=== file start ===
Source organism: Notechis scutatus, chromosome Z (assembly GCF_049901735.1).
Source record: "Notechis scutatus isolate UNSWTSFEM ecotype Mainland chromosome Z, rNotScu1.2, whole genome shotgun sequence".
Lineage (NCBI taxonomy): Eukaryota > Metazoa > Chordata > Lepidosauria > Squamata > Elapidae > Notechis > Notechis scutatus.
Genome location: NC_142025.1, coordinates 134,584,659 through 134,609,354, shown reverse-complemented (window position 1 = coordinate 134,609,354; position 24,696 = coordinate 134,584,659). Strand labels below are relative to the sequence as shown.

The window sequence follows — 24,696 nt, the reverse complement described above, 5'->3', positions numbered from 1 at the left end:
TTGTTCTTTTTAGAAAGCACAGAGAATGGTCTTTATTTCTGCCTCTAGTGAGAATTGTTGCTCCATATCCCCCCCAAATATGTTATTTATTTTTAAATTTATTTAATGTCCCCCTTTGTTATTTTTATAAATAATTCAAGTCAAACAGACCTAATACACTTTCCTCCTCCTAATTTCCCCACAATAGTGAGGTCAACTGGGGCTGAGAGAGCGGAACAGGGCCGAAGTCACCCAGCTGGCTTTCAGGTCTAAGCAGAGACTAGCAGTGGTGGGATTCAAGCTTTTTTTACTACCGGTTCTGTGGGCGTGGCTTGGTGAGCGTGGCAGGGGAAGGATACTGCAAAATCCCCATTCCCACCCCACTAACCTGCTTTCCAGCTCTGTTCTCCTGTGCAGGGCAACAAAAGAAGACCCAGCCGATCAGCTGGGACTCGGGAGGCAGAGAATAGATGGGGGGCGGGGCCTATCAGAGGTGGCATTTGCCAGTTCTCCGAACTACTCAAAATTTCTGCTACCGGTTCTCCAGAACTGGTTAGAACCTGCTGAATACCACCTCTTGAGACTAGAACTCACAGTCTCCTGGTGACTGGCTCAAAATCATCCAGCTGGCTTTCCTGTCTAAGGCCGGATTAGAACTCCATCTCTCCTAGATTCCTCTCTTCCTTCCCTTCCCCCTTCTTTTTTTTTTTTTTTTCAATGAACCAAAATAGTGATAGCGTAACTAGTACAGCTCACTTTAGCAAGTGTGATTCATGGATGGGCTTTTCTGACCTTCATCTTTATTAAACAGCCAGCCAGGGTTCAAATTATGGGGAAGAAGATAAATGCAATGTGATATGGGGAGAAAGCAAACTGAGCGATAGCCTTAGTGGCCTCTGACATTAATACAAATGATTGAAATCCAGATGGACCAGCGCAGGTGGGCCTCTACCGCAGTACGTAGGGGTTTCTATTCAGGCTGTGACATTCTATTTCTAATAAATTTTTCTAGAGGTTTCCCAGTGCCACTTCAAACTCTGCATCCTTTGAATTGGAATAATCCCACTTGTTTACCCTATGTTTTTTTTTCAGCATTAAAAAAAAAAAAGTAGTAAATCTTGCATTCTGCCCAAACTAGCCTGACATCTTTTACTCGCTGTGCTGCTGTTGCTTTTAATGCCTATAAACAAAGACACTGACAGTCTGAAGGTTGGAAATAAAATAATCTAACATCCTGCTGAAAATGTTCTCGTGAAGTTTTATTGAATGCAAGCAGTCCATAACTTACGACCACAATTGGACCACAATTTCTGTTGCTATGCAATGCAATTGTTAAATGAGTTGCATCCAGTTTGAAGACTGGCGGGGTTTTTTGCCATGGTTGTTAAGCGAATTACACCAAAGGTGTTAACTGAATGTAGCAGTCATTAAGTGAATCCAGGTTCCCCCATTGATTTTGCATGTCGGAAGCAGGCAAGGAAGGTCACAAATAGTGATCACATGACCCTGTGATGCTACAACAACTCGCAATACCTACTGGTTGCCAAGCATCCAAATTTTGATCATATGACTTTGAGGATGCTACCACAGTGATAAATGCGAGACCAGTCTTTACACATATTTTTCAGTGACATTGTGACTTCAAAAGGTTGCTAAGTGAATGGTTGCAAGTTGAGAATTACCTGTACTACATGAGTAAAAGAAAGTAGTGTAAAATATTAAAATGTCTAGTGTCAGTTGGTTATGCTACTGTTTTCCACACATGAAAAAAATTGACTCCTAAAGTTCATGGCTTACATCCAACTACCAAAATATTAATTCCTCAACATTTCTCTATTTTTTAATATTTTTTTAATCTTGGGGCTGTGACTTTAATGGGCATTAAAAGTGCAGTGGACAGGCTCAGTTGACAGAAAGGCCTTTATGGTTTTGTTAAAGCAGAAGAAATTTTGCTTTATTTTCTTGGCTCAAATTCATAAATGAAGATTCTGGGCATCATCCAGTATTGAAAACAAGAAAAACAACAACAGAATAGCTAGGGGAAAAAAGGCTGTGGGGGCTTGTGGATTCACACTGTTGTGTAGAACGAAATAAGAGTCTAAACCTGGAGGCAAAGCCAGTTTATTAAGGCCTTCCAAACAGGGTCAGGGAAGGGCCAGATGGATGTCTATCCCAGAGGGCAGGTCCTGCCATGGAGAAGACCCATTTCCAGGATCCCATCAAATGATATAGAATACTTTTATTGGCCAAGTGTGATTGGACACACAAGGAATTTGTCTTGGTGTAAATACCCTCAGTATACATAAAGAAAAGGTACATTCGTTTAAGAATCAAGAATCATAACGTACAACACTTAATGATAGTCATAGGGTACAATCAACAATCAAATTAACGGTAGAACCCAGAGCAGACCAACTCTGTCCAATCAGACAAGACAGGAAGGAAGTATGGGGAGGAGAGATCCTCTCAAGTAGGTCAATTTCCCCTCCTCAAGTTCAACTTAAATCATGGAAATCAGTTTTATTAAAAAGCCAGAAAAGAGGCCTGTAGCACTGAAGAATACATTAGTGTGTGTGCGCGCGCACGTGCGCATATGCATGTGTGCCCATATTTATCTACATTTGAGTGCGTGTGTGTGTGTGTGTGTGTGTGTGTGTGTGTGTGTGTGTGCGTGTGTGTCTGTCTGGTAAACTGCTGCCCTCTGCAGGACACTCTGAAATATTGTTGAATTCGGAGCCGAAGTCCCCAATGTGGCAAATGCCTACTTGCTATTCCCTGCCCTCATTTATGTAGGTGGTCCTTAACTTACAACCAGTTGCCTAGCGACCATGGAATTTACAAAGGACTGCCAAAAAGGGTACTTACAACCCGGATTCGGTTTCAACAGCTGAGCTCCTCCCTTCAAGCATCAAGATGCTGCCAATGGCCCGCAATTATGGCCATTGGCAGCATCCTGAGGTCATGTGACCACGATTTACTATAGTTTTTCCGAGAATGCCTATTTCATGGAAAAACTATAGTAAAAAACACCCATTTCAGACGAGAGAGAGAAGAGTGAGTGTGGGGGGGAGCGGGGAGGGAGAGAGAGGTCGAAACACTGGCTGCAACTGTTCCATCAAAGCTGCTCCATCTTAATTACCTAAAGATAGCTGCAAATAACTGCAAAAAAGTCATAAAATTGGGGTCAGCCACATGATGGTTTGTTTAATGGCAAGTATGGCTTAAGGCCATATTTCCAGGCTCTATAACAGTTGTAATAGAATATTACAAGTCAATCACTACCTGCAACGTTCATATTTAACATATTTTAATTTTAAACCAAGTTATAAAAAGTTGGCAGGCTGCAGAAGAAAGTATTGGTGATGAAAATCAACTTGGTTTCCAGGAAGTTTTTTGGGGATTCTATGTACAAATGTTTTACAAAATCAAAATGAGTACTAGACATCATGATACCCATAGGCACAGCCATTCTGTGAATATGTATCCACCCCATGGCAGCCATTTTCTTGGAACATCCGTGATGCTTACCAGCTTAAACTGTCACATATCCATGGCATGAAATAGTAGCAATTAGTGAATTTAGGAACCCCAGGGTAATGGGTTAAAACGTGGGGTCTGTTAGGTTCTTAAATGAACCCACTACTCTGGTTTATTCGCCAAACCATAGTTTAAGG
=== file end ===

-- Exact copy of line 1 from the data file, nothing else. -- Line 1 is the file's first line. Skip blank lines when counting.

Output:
Source organism: Notechis scutatus, chromosome Z (assembly GCF_049901735.1).